Exploring the Benefits of async/await with Kotlin Multiplatform Development

Chris and Nick discuss using Kotlin Mutliplatform for Mobile App Development

Insights and considerations of using Kotlin Multiplatform as a Software Engineer

Over a number of years, and on a number of projects, we've invested in using Kotlin Multiplatform (KMP) to provide a shared data layer for our native iOS and Android projects. This gives a good, consistent basis to build the app UIs from, and provides a time reduction from not having to build and maintain 2 API clients.

Since our first KMP project, both Swift and KMP itself have evolved significantly. As an example, when we first started using KMP, we had to manually define a wrapper for each Kotlin suspend function that allowed the iOS client to pass in a callback closure. From Kotlin 1.4.0 (https://kotlinlang.org/docs/whatsnew14.html#support-for-kotlin-s-suspending-functions-in-swift-and-objective-c), this was provided automatically allowing us to remove all our boilerplate code. The next step was the introduction of async/await in Swift 5.5.

Around Christmas 2022 I spent some R&D time looking at the new Swift async/await functionality, particularly in the context of a Kotlin Multiplatform project. I wanted to make use of the async functions that are provided by Swift’s Obj-C interop and move away from the callback functions that we'd been using. At the time I encountered an issue with calling Kotlin suspend functions for an async context (i.e. not the main thread) and discovered that we would need to upgrade to Kotlin 1.7.20 to be able to take my investigation further (https://youtrack.jetbrains.com/issue/KT-51297/Native-allow-calling-Kotlin-suspend-functions-on-non-main-thread-from-Swift).

While I progressed the R&D investigation further with a proof-of-concept upgrade of the project, other priorities meant that we weren't in a position to actually upgrade the project at that point. Now over a year later, with the Kotlin upgrade already done, it seemed like a good time to revisit the use of async/await functions in the context of a Kotlin Multiplatform project.

Click here to read more about Brightec’s explorations of using Kotlin Mutliplatform.

What I’ve learnt while Refactoring a Kotlin Multiplatform Project

While trying to refactor an existing project, there are a few things I learnt that are worth sharing.

  • You’ll need to pick a starting point. Find a function that makes a KMP call and refactor it to an async method. This will break any functions that call this refactored function so refactor those and keep going. It can be a bit of a never-ending task if you pick the wrong starting point so be prepared to back out and try a different starting point if the refactor is becoming too big. Click here to read more about async.

  • OperationQueues might be a good candidate to start with. We had one instance where we’d used a queue to chain multiple KMP calls together. Instead of adding dependencies between operations, it was much cleaner to just await the responses.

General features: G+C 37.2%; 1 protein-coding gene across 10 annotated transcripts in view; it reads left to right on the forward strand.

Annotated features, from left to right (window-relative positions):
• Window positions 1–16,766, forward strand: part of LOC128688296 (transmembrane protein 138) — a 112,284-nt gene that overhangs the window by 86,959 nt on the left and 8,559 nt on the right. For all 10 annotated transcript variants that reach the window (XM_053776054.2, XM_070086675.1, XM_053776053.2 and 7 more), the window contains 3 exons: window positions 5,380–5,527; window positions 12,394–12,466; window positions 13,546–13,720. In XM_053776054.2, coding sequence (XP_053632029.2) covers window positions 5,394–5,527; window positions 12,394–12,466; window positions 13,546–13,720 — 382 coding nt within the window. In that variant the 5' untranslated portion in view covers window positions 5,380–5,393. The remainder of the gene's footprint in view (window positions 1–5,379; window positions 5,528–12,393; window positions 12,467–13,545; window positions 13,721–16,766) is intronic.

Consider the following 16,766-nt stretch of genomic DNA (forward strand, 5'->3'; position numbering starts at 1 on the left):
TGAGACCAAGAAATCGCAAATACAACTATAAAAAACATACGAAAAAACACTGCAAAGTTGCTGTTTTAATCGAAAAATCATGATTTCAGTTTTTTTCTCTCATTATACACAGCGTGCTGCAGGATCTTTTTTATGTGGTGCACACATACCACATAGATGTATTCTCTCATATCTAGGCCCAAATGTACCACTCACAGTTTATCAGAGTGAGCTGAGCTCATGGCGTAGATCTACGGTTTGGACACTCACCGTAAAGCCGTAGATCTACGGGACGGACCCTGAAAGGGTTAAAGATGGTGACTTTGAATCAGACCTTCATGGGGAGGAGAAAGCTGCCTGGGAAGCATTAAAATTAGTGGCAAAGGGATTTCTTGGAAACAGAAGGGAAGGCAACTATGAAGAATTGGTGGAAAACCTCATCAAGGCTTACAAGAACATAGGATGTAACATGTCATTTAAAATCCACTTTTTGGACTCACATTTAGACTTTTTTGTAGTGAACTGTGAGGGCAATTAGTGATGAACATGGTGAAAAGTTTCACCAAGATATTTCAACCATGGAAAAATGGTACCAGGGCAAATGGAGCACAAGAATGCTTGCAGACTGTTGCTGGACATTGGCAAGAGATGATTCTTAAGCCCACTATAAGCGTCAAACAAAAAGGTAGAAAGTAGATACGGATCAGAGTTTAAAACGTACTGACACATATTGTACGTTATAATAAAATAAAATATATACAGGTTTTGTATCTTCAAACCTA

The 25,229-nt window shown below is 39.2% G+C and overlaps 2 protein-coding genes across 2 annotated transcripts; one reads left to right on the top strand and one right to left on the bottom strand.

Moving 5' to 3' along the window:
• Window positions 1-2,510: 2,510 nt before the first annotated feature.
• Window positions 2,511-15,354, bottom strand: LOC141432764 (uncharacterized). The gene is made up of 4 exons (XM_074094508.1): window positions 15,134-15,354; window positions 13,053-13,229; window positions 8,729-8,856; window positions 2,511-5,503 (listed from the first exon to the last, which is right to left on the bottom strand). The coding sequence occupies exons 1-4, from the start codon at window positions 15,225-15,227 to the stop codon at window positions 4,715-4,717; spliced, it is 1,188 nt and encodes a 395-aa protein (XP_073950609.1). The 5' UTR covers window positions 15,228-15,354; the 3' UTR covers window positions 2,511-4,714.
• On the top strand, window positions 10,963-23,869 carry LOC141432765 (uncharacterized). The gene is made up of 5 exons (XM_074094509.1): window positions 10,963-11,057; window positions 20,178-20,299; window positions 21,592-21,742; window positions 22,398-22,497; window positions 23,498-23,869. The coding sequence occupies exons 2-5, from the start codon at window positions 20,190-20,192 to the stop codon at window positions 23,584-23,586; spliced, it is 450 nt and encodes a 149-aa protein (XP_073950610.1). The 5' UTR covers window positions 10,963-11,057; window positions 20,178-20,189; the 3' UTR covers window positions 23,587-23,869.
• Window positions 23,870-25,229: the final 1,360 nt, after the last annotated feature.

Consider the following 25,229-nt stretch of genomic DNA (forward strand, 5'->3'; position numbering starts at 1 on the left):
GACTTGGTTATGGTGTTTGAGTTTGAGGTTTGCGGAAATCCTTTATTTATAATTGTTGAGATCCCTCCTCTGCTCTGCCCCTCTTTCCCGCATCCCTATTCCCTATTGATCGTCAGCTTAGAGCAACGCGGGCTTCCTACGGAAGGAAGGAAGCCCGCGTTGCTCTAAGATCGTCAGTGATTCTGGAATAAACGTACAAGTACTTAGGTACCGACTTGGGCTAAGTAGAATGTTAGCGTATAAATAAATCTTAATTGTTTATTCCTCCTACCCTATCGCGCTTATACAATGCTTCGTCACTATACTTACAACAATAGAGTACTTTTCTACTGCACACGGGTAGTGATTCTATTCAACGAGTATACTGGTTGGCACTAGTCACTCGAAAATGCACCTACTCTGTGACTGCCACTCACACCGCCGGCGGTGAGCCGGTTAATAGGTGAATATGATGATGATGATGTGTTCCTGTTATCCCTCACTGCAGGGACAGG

• Another candidate is helpers/managers. We had a WishListManager object that handled adding and removing items from wish lists across the app. It originally used a callback syntax which was perfect for refactoring into async methods. Having refactored the WishListManager itself to provide an async API which made use of the async KMP calls, I was then able to update the rest of the code base to call these methods. For me this was achievable in a single PR however, for larger refactors, you could maintain both the callback and async functions in parallel and slowly move over to the async calls.

  • Consider your reviewer. A large/complicated diff will make it hard for your reviewer to understand what you’ve changed and whether anything may have broken. You can help to improve this by committing at appropriate points but, as with all branches, keep an eye on the overall size of the change that you’re making.

  • Consider when to use Tasks. While refactoring, you’ll probably find yourself constantly thinking about how to call an async function - do you make the calling function async as well, pushing the problem to the next caller, or do you wrap the call in a Task? At some point, you’ll have to create a Task but my general approach was to prefer making a method async over creating a Task. Hopefully, this will lead to cleaner code but only time will tell.

  • Finally, a bit of housekeeping. To get this to all work, there were a couple of changes to make on the KMP side:

    • Add kotlin.native.binary.objcExportSuspendFunctionLaunchThreadRestriction=none to the gradle.properties file

    • Remove any @ThreadLocal annotations, otherwise you’ll get different instances of those objects from each thread

Hopefully these points will help you to make use of the latest syntax and features when using Kotlin Multiplatform from an iOS project.

Click here to read more about iOS projects at Brightec.

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